Tristan & Isolde (2006)


Studios are attempting to bill this as a pre-Romeo & Juliet story and while it does share certain characteristics with Shakespeare's masterpiece, the resemblance is much stronger to the lingering legend of Camelot and the romance between Queen Guinevere and Lancelot, Arthur's first knight. The result is a beautifully filmed romance with its share of tragedy.


England is torn by dividing conquerors after the withdrawal of the Romans and lies at the mercy of the invading forces of Ireland, the one truly formidable single force left in the world. The Irish burn and pillage, making off with women and children as slaves and ending the life of young Tristan's parents. Just as the boy is about to be killed, the baron of the near lands, Lord Marke (Rufus Sewell) intervenes and saves his life, losing his hand in the process. Tristan is raised in his keeping and grows to be one of the finest fighters in Marke's army. Twenty years later nothing has changed between Ireland and England. Tristan (James Franco) is chosen to lead a force against the most recent conquerors, seeking to make off with slaves. The battle is won at great cost to Marke's forces and Tristan is lost. Believing him killed by a poisoned sword, they set him adrift. The burned-out boat miraculously lands on Irish shores and is found by Isolde (Sophia Myles), the only daughter of the Irish king.


Intrigued by the survivor of what seems a great battle, Isolde conceals him in a fishing hut on the beach and nurses him back to health, against the advice of her loyal nurse. Through spending time together the two eventually fall in love, but when the boat is discovered on the beach, Tristan must return to his own country before being hunted down and killed. Isolde knows to accompany him would only prompt further violence and remains behind. Returning to Lord Marke and seeking a way in which to return to Ireland and search for what he believes is a "maid" in the king's household, Tristan leaps at the opportunity to win Marke a wife. In a cunning attempt by the Irish king to turn Britain against itself, he has offered his daughter and her lands as a reward for the man who wins a tournament. Tristan fights on behalf of Lord Marke, but when the woman's veil falls he discovers that it is Isolde.


The story has its unsavory aspects and there are many instances in which the audience wants to intervene with common sense, but it's a picturesque tragedy that paints a realistic depiction of the anguish adultery causes in the lives of everyone involved. Both Isolde and Tristan are wracked with guilt as they conduct their love affair, because as Isolde puts it, "Lord Marke is a good man... I cannot hate him." In a twist, Lord Marke turns out to be the truly heroic individual of the story. I cannot help feeling that had Tristan and Isolde told him the truth before the wedding, he would have not stood in the way of their happiness. Instead they chose denial and deception and brought ruination and unhappiness into their lives. That being said, the movie was very enjoyable. It promoted the right feelings of disappointment and sorrow and was beautiful to look at. It is a little brutal in places but most of the violence is kept fairly low key so not to offend its target audience, romantically-inclined females who want to shed a few tears at the end of the day. There are several brief instances of severed heads being shown off to troops. Men and women are slaughtered in battle; others are mown down with arrows and slain with swords. There's no foul language. The sexual content is present but not overly pervasive. There are five brief head-and-shoulders love scenes, mostly with kissing and mild movement -- three between Tristan and Isolde (this doesn't include the two cuddling, kissing, and waking up beside one another) and two between Isolde and her husband.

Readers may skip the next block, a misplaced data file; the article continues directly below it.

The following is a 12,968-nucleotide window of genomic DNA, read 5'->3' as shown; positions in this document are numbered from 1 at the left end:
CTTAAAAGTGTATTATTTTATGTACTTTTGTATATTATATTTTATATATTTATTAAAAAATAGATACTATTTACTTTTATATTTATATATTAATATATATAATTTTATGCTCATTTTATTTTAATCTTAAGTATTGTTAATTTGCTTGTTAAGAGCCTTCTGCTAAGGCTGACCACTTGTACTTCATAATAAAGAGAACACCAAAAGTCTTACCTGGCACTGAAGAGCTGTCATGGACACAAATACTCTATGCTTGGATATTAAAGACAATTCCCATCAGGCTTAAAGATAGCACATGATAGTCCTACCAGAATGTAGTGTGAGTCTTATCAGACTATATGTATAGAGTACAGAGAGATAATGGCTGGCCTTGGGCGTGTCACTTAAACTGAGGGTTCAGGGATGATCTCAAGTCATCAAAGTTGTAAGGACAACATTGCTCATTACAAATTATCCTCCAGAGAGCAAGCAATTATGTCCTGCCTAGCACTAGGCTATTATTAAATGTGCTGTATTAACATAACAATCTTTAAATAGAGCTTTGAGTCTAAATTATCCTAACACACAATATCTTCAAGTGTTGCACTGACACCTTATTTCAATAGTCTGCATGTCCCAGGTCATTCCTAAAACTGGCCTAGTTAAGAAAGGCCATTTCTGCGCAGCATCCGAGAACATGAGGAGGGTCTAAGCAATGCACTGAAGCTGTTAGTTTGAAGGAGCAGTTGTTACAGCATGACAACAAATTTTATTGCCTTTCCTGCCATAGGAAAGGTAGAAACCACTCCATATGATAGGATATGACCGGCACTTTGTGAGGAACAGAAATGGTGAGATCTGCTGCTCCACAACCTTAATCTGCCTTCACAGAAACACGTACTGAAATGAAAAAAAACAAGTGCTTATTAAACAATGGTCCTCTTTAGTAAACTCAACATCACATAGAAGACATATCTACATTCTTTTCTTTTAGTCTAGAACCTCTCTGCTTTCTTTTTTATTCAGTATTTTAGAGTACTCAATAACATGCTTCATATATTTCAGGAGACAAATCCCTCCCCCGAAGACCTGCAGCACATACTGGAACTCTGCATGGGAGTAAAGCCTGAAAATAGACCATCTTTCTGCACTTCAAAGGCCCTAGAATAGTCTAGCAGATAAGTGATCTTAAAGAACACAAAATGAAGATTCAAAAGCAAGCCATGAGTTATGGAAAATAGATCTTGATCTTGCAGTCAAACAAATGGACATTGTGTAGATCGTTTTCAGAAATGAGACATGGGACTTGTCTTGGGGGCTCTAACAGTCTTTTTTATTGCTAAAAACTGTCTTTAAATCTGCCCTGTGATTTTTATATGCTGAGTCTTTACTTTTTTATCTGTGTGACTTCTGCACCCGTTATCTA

I do not like stories about adultery because they go against everything I believe is true, but the realism of this film shows the rare aftermath: the anguish, the suffering, the disappointment, the betrayal that follows forsaking morality. As Isolde puts it late in the film, "Why does loving you feel so wrong?" She laments on another occasion that it must be all secrecy and deception, that they cannot show their feelings in public or do something as innocent as hold hands in the marketplace. It's not a story that glorifies adultery, but appears to give weight to its consequences. That in itself is the glimmer of redeeming value in the sad legend of Tristan & Isolde.

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